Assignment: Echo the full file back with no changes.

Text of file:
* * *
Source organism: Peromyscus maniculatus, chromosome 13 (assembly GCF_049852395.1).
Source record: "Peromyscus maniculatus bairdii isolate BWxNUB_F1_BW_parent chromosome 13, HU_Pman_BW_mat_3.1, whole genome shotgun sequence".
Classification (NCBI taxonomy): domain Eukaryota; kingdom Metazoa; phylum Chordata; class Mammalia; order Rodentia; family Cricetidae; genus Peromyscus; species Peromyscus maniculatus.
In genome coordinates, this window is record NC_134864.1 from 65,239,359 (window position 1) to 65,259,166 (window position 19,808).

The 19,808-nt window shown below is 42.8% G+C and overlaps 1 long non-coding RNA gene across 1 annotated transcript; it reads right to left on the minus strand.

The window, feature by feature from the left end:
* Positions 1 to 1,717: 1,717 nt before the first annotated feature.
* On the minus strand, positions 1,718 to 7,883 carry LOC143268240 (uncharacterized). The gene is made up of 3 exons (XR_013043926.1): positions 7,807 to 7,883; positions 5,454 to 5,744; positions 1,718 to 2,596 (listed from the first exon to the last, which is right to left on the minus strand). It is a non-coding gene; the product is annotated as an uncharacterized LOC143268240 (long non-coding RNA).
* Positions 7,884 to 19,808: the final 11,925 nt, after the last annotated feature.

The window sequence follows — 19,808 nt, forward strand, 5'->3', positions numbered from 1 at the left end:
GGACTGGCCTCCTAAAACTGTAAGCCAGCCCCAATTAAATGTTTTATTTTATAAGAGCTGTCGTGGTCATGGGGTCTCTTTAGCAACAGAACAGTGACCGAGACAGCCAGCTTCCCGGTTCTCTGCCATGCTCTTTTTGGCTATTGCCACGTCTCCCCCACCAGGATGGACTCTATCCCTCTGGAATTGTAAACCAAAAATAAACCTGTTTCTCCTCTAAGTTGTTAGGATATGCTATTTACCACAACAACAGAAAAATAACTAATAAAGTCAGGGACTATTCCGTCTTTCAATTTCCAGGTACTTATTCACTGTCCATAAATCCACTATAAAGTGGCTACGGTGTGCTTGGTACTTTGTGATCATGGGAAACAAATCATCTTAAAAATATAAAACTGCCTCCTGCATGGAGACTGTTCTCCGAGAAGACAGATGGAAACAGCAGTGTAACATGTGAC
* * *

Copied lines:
Source organism: Peromyscus maniculatus, chromosome 13 (assembly GCF_049852395.1).
Source record: "Peromyscus maniculatus bairdii isolate BWxNUB_F1_BW_parent chromosome 13, HU_Pman_BW_mat_3.1, whole genome shotgun sequence".
Classification (NCBI taxonomy): domain Eukaryota; kingdom Metazoa; phylum Chordata; class Mammalia; order Rodentia; family Cricetidae; genus Peromyscus; species Peromyscus maniculatus.
In genome coordinates, this window is record NC_134864.1 from 65,239,359 (window position 1) to 65,259,166 (window position 19,808).

The 19,808-nt window shown below is 42.8% G+C and overlaps 1 long non-coding RNA gene across 1 annotated transcript; it reads right to left on the minus strand.

The window, feature by feature from the left end:
* Positions 1 to 1,717: 1,717 nt before the first annotated feature.
* On the minus strand, positions 1,718 to 7,883 carry LOC143268240 (uncharacterized). The gene is made up of 3 exons (XR_013043926.1): positions 7,807 to 7,883; positions 5,454 to 5,744; positions 1,718 to 2,596 (listed from the first exon to the last, which is right to left on the minus strand). It is a non-coding gene; the product is annotated as an uncharacterized LOC143268240 (long non-coding RNA).
* Positions 7,884 to 19,808: the final 11,925 nt, after the last annotated feature.

The window sequence follows — 19,808 nt, forward strand, 5'->3', positions numbered from 1 at the left end:
GGACTGGCCTCCTAAAACTGTAAGCCAGCCCCAATTAAATGTTTTATTTTATAAGAGCTGTCGTGGTCATGGGGTCTCTTTAGCAACAGAACAGTGACCGAGACAGCCAGCTTCCCGGTTCTCTGCCATGCTCTTTTTGGCTATTGCCACGTCTCCCCCACCAGGATGGACTCTATCCCTCTGGAATTGTAAACCAAAAATAAACCTGTTTCTCCTCTAAGTTGTTAGGATATGCTATTTACCACAACAACAGAAAAATAACTAATAAAGTCAGGGACTATTCCGTCTTTCAATTTCCAGGTACTTATTCACTGTCCATAAATCCACTATAAAGTGGCTACGGTGTGCTTGGTACTTTGTGATCATGGGAAACAAATCATCTTAAAAATATAAAACTGCCTCCTGCATGGAGACTGTTCTCCGAGAAGACAGATGGAAACAGCAGTGTAACATGTGAC